The headlines everywhere are focusing on the California recall election, and everywhere you turn you're hearing a reporter focus on the "wacky" or "circus" element. But to what extent are the media accurately reporting the electoral madness coming out of that goofy state, and to what extent are they feeding on, and advancing, the silliness?
California's budget is some $110 billion, making it the world's fifth-largest economy (it recently surpassed France), and it's in shambles. The state's in real crisis, with an anticipated deficit this year of $38.2 billion, enough to sink most countries. And what is the press focusing on? Not this. Far more important -- which is to say, interesting -- is the bizarre nature of a 240-man field made up mostly of very unserious people looking for their Warholian moment.
The media stopped the streaking craze in the '70s when they announced they wouldn't cover and give attention to naked runners disrupting events. They should be doing the same in California. Instead they're emboldening those who are making a mockery of the system.
This is not to say the media are to be blamed entirely. Let's face it: The political picture is silly, and more to the point, it's embarrassing. What do midget actor Gary Coleman, porno king Larry Flynt, billboard queen Angelyne, hybrid driver Arianna Huffington and that 100-year-old woman who's also running have in common? None is qualified to serve, and all are desperate, pathetically desperate, for attention.
They deserved about a minute's media time before being escorted back into the circus freak show tent. Instead, they're all the press can talk about.
Then there's Arnold. One cannot dispute the media frenzy surrounding Schwarzenegger's announcement. After all, he is quite possibly the largest box-office draw in the world; and his choice of the Leno show from which to make his announcement was something out of a Hollywood script. The media were right to focus on the glitz, but not to be blinded by it.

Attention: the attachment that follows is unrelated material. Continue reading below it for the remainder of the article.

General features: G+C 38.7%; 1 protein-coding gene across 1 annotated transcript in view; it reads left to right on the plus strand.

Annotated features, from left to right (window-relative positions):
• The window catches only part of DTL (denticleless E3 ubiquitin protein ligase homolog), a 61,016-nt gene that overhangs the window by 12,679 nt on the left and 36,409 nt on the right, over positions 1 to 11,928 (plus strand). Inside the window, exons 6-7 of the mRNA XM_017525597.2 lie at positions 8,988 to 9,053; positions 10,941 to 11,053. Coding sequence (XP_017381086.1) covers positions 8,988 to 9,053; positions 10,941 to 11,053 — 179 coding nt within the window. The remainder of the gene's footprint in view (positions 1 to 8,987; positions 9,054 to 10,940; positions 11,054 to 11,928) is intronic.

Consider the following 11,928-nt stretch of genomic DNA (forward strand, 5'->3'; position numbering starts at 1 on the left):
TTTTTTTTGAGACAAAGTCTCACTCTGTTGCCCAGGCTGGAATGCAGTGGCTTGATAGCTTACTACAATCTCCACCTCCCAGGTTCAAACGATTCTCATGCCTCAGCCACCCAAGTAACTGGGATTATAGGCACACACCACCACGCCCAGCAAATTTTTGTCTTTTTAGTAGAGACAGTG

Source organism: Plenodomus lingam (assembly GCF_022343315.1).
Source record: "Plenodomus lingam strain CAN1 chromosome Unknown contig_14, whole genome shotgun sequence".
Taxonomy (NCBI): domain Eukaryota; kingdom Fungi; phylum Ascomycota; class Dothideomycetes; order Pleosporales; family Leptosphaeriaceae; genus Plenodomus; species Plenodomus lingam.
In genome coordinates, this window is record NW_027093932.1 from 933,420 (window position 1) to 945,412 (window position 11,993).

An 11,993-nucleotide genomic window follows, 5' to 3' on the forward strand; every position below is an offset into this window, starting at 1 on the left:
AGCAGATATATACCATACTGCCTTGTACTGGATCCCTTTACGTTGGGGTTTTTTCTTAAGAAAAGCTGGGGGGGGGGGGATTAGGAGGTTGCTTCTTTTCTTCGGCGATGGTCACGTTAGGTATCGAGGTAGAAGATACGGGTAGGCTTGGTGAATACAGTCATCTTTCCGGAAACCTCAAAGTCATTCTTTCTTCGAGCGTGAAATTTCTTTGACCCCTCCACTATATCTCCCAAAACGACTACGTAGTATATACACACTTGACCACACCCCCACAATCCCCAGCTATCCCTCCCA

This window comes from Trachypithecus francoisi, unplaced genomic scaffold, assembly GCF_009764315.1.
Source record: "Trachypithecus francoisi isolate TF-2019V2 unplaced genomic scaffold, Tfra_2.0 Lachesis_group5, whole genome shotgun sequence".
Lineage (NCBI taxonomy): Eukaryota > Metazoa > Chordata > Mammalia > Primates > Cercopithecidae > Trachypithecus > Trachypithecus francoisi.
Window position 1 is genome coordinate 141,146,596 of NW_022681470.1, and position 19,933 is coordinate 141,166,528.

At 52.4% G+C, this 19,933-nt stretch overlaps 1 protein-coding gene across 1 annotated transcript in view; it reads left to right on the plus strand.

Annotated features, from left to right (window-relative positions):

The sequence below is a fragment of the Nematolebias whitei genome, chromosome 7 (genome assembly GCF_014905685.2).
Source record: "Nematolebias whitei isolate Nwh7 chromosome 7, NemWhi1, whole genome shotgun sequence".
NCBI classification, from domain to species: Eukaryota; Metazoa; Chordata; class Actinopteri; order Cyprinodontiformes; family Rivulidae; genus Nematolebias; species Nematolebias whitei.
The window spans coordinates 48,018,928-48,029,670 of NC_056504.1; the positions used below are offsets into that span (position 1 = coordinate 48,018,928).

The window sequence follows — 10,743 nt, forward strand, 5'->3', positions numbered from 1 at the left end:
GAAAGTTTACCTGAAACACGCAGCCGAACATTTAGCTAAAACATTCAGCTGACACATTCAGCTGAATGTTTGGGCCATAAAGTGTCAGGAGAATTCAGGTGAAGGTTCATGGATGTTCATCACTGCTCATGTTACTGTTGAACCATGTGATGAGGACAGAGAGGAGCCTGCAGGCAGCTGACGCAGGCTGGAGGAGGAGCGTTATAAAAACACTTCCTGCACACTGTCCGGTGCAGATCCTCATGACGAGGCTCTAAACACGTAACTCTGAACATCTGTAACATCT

Only now are some in the press coming to their senses and realizing just how vacuous this candidate's announcement tour has been. Obviously he was coached to give crowd-thrilling one-liners like "I will pump up Sacramento!" and "Say 'Hasta la vista,' Gray Davis!" OK, we can understand the glibness, and we will admit that we chuckled a bit, but once you get beyond that and into policy, it's far less acceptable.
When a reporter asked Schwarzenegger last week to detail his position on the environment, Arnold made do with "I will fight for the environment. Nothing to worry about." Uh-huh. When Diane Sawyer asked his opinion on gay marriage, the would-be governor answered, "I don't want to get into that now." I see. And when asked how he would fix the state's fiscal crisis, Schwarzenegger replied: "I will be there for everybody, young and old, men and women alike." Gotcha.
There are the press rumbles in the distance suggesting the media's growing discomfort with this unserious recall campaign. That would be good, except to see how some in the media choose to make this "serious" makes me pine for more Terminator lines.
On the August 7 "Today" show, Katie Couric was ready to talk seriously about Schwarzenegger's candidacy, and posed this "question" to Democratic strategist Darry Sragow: "Let me ask you about his baggage, if you will. He's admitted smoking marijuana, using steroids … He's the son of a Nazi Party member … Through his publicist he's denied allegations … that he sexually harassed women and committed infidelity. All those things, are they gonna be front and center, Darry, do you think, in this campaign?"
But just four days later, Couric did a complete back flip when she posed this question to candidate Bill Simon: "According to the New York Daily News, it says a Simon strategist said, 'His lagging campaign plans to win by stirring up the base, spotlighting the actor's raunchy past and liberal social views.' How dirty will you get?"
Moral of the story: Only hypocritical reporters are allowed to hurl mud.
The Cato Institute governor-watchers gave Gray Davis an F rating last year. He has "become one of the biggest spending governors in California history." Spending went up 13 percent in 1999-2000, and then rose another 14 percent in 2001-2002. Davis bungled the state's energy crisis by locking in electricity prices at two to three times the market price. The bond rating has been downgraded twice in his tenure.
The news media should be covering the real issues, accurately explaining the problem, and challenging all real candidates to present their comprehensive solutions to solve the crisis. Until they do, they will be as guilty of promulgating this charade as that midget actor and hybrid driver.
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